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Thrips domiciles protect larvae from desiccation in an arid environment

Gilbert, James D.J.


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Dr James Gilbert
Lecturer in Zoology/ Deputy Programme Leader, Zoology


Desiccation is a particular risk for small animals in arid environments. In response, many organisms “construct niches,” favorable microenvironments where they spend part or all of their life cycle. Some maintain such environments for their offspring via parental care. Insect eggs are often protected from desiccation by parentally derived gels, casings, or cocoons, but active parental protection of offspring from desiccation has never been demonstrated. Most free-living thrips (Thysanoptera) alleviate water loss via thigmotaxis (crevice seeking). In arid Australia, Acacia thrips (Phlaeothripidae) construct many kinds of niche. Some thrips induce galls; others, like Dunatothrips aneurae, live and breed within “domiciles” made from loosely glued phyllodes. The function of domiciles is unknown; like other constructed niches, they may 1) create favorable microenvironments, 2) facilitate feeding, 3) protect from enemies, or a combination. To test the first 2 alternatives experimentally, field-collected domiciles were destroyed or left intact. Seven-day survival of feeding and nonfeeding larval stages was monitored at high (70–80%) or low (8–10%, approximately ambient) humidity. Regardless of humidity, most individuals survived in intact domiciles, whereas for destroyed domiciles, survival depended on humidity, suggesting parents construct and maintain domiciles to prevent offspring desiccating. Feeding and nonfeeding larvae had similar survival patterns, suggesting the domicile’s role is not nutritional. Outside domiciles, survival at “high” humidity was intermediate, suggesting very high humidity requirements, or energetic costs of wandering outside domiciles. D. aneurae commonly cofound domiciles; cofoundresses may benefit both from shared nestbuilding costs, and from “deferred byproduct mutualism,” that is, backup parental care in case of mortality.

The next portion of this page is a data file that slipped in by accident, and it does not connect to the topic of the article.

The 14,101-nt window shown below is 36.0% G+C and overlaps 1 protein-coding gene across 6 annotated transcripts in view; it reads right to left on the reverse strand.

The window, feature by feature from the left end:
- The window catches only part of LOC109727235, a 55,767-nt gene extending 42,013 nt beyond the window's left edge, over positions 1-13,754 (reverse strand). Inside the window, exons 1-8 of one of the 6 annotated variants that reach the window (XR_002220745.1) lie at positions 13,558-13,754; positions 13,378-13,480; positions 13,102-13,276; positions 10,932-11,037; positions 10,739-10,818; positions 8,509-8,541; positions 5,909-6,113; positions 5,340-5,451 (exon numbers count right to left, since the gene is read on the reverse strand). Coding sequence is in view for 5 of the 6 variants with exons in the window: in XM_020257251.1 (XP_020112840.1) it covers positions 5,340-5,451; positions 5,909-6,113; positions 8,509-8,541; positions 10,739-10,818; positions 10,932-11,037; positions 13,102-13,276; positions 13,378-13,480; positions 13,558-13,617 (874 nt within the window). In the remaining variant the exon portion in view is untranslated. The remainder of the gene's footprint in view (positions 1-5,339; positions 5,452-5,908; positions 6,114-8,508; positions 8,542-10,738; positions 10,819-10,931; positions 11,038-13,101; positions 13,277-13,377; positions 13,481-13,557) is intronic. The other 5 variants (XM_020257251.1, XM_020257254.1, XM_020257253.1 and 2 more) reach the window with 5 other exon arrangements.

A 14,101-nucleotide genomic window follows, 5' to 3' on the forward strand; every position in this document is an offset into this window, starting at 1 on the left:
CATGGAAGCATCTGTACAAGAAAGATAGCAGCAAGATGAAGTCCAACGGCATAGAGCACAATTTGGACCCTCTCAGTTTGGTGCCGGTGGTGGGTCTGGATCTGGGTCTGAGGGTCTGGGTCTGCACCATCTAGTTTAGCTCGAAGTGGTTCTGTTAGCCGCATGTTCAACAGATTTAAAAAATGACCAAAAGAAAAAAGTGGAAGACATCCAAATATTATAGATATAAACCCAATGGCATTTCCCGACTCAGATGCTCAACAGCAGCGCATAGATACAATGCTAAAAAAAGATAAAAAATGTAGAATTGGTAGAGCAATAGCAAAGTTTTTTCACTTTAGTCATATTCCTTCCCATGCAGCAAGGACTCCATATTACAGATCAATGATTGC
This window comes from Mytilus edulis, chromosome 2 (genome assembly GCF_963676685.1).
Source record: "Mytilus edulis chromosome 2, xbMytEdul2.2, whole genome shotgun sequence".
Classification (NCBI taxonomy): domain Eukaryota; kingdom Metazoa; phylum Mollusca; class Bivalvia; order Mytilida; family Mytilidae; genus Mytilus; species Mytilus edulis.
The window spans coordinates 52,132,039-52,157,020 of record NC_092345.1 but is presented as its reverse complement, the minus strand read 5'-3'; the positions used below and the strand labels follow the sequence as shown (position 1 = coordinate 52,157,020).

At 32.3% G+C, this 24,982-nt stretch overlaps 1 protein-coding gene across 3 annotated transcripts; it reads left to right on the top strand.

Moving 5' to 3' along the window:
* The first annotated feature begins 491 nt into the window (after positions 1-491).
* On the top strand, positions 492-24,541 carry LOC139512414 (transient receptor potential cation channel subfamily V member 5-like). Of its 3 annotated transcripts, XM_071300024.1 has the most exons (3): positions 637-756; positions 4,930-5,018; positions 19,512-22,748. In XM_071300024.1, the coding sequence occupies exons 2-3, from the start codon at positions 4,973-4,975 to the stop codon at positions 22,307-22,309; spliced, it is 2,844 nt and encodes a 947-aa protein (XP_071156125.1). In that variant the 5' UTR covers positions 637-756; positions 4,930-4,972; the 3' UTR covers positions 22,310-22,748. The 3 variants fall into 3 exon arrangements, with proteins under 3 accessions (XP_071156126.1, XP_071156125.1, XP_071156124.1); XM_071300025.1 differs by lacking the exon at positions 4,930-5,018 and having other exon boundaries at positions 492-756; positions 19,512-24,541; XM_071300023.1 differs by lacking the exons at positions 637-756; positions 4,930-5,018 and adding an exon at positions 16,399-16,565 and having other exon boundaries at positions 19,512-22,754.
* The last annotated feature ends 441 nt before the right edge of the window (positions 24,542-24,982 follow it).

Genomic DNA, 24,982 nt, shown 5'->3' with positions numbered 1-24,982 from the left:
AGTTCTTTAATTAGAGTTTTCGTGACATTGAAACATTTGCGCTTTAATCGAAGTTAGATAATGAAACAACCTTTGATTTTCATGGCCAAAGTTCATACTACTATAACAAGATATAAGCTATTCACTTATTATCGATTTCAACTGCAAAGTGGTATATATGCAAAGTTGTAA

Gilbert, J. D. (2014). Thrips domiciles protect larvae from desiccation in an arid environment. Behavioral ecology, 25(6), 1338-1346.

Journal Article Type Article
Acceptance Date May 14, 2014
Online Publication Date Aug 5, 2014
Publication Date Jan 1, 2014
Deposit Date Apr 27, 2016
Publicly Available Date Apr 27, 2016
Journal Behavioral ecology
Print ISSN 1045-2249
Electronic ISSN 1465-7279
Publisher Oxford University Press
Peer Reviewed Peer Reviewed
Volume 25
Issue 6
Pages 1338-1346
Keywords Thrips, Cooperative breeding, Humidity, Moisture, Nestbuilding, Niche construction, Parental investment, Sociality, Water balance
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Additional Information Copy of article first published in: Behavioral ecology, 2014, v.25, issue 6.


Published article.pdf (13.7 Mb)

Copyright Statement
© The Author 2014. Published by Oxford University Press on behalf of the International Society for Behavioral Ecology.<br /> This is an Open Access article distributed under the terms of the Creative Commons Attribution License (, which permits unrestricted reuse, distribution, and reproduction in any medium, provided the original work is properly cited.

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